My mission is simple. I want to help successful people achieve positive, lasting change in behavior; for themselves, their people, and their teams. I want to help you make your life a little better. Thank you for subscribing! Life is good.
[Edited from Lifestorming by Marshall Goldsmith and Alan Weiss]
Character evolves. Our circumstances change. We are constantly bombarded with opportunities to grow, be better, and develop as human beings. Not everyone rises to the challenge. Some of us are afraid to because we think that people will judge us if we change or do things differently.
The point we want to make here is critical: a shift in your identity doesn’t make you a phony! You are allowed to fill new roles and take on new responsibilities. You may hang back, wondering “Who am I to…?
Tell a teacher that there is too much homework?
Ask for a meal not on the menu?
Address this particular group on that topic?
Offer to be chair of the fund-raising committee?
Lobby the town counsel for a stop sign at a dangerous corner?
We encourage you to be willing to take on new roles. Where once our commentary or intervention was improper, now it may be precisely relevant. (Or it may have never been improper at all.)
Rather than asking yourself, “Who am I to…?” Why not change that question and ask yourself, “Did I do my best to…?” Why not stop holding yourself back and dive into being better? Why not prepare yourself for explosive growth by changing the questions you ask yourself?
This process of asking yourself “Did I do my best to….?” is called the Daily Questions and I use it every day. In fact, I pay a woman to call me up every day and ask me a series of questions that I wrote, such as: Did I do my best to be happy that day? Set goals? Make progress on those goals? Say or do something nice for my wife, my son, my daughter, and my grandchildren? If you do this yourself, you might even add the question, did I do my best to rise to the challenges put before me today?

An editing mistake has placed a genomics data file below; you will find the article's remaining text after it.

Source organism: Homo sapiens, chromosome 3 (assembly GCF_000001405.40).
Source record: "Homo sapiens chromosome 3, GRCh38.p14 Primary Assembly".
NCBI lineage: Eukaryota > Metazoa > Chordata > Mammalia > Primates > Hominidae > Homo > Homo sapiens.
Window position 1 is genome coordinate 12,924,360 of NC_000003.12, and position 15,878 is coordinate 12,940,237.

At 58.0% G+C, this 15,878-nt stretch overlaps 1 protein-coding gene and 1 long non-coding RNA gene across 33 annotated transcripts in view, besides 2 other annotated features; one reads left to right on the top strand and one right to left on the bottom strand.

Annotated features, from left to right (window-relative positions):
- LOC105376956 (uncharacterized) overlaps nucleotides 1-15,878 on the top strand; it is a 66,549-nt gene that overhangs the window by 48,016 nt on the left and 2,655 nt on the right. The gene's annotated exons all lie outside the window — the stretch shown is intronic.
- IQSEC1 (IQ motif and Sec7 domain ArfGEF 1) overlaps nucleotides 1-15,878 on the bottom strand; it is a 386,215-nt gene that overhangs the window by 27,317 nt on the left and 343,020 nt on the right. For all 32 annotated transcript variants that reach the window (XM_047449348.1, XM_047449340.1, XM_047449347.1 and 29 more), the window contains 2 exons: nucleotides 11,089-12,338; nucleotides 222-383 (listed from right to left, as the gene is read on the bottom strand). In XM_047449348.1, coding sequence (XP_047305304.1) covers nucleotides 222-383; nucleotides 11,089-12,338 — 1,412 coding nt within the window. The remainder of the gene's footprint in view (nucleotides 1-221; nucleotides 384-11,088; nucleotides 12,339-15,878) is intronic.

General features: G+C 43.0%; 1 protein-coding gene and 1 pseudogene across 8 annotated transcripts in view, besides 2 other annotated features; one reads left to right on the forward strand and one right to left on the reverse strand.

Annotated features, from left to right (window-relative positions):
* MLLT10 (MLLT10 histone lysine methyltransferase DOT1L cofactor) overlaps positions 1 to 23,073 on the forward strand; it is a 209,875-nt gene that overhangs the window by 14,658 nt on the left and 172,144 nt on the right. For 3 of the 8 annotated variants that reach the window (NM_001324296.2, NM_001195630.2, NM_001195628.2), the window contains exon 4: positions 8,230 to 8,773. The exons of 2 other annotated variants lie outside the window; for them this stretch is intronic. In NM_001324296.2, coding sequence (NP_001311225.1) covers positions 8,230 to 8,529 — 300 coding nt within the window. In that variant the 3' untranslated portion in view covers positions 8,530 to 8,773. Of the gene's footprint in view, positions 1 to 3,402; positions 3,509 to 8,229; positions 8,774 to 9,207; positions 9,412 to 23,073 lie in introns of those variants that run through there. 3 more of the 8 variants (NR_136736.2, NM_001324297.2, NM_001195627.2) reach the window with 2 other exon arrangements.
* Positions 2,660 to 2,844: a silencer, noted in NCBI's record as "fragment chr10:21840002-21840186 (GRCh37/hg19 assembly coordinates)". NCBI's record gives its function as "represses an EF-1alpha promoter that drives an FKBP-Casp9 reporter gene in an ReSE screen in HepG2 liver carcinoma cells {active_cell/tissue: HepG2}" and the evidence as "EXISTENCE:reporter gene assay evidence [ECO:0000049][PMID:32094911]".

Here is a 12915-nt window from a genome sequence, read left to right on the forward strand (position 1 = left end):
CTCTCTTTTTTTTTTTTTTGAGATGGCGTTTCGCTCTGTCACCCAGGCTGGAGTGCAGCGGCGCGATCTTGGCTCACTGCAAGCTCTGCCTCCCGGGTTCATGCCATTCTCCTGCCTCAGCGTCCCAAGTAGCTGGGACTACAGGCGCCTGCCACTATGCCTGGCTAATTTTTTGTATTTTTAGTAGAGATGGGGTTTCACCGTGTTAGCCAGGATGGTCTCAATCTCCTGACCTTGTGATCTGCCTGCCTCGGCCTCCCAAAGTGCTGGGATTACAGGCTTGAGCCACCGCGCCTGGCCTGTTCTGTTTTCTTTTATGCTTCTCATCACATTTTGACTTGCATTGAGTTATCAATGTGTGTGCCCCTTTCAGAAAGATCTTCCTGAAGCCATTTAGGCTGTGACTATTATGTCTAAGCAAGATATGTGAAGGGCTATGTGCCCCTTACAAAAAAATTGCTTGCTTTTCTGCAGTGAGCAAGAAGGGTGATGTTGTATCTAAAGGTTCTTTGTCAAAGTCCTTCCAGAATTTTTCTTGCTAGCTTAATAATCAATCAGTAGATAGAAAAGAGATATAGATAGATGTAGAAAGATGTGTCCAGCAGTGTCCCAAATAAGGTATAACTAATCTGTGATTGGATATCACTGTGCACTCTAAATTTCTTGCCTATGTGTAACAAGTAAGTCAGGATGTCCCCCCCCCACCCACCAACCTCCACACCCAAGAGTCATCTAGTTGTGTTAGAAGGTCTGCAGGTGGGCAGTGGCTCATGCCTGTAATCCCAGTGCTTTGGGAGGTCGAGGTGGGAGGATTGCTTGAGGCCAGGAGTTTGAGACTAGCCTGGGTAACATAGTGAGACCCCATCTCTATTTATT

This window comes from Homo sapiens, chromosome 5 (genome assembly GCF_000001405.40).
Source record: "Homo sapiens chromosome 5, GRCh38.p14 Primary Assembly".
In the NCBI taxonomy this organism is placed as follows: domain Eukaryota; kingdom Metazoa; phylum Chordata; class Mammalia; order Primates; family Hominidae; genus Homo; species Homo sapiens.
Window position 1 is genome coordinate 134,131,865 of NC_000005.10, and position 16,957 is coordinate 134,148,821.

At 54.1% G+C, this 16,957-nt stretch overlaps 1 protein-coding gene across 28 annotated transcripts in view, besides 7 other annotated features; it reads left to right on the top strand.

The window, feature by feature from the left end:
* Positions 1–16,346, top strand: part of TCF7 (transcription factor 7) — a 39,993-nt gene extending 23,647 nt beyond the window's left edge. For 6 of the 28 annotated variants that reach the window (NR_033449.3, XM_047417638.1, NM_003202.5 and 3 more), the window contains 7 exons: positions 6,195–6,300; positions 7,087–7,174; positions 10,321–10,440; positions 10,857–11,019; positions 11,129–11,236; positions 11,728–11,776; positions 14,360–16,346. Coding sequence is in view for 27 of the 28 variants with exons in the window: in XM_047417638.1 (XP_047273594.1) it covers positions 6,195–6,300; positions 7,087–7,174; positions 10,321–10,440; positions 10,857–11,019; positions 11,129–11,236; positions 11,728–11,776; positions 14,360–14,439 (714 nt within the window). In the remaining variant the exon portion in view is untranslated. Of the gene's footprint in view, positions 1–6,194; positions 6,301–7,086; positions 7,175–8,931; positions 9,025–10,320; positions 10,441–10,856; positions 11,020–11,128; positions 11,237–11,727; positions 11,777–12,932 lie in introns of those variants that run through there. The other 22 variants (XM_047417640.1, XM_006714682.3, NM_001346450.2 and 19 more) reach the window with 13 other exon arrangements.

I have about 40 Daily Questions and I think of these as a brief self-test on my life’s main priorities. My caller offers no judgment, she just listens politely and perhaps offers a few general words of encouragement before we hang up.
Asking myself “Did I do my best to…?” keeps me focused on becoming a happier, healthier person. It provides the discipline I sorely need in my busy working life as an executive coach, teacher, and speaker, which involves traveling 180 days out of the year to countries all over the globe.
I hope you’ll try this for yourself! I’d love to hear what questions you want to ask yourselves – please leave a comment!
Life is good. Marshall.